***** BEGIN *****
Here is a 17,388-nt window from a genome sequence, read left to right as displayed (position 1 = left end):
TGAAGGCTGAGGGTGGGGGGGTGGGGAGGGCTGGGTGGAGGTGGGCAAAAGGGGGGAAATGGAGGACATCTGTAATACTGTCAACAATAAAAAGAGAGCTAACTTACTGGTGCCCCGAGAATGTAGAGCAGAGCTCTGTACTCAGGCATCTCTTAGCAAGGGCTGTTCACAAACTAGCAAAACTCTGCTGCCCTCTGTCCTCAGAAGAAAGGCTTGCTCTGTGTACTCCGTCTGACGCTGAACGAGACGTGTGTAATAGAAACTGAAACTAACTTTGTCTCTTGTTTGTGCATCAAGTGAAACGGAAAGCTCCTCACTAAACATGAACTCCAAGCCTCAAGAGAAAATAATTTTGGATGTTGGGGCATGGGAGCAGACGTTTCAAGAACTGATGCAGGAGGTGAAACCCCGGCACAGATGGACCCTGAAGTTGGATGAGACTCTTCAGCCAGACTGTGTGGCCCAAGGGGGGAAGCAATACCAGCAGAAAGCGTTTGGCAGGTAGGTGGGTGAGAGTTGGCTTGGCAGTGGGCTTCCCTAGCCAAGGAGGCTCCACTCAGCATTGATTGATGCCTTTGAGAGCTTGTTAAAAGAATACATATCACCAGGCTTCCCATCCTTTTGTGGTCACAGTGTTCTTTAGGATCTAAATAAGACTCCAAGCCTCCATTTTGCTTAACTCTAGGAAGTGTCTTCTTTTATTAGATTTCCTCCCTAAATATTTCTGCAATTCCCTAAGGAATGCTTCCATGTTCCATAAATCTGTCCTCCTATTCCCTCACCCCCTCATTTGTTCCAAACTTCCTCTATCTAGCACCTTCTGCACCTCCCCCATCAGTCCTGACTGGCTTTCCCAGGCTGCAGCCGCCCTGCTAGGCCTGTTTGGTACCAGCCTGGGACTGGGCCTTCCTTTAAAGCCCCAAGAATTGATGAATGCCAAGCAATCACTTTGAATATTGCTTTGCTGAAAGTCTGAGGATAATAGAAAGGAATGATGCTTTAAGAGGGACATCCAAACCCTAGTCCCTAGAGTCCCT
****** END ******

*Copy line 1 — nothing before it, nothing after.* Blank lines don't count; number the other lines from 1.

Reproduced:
Here is a 17,388-nt window from a genome sequence, read left to right as displayed (position 1 = left end):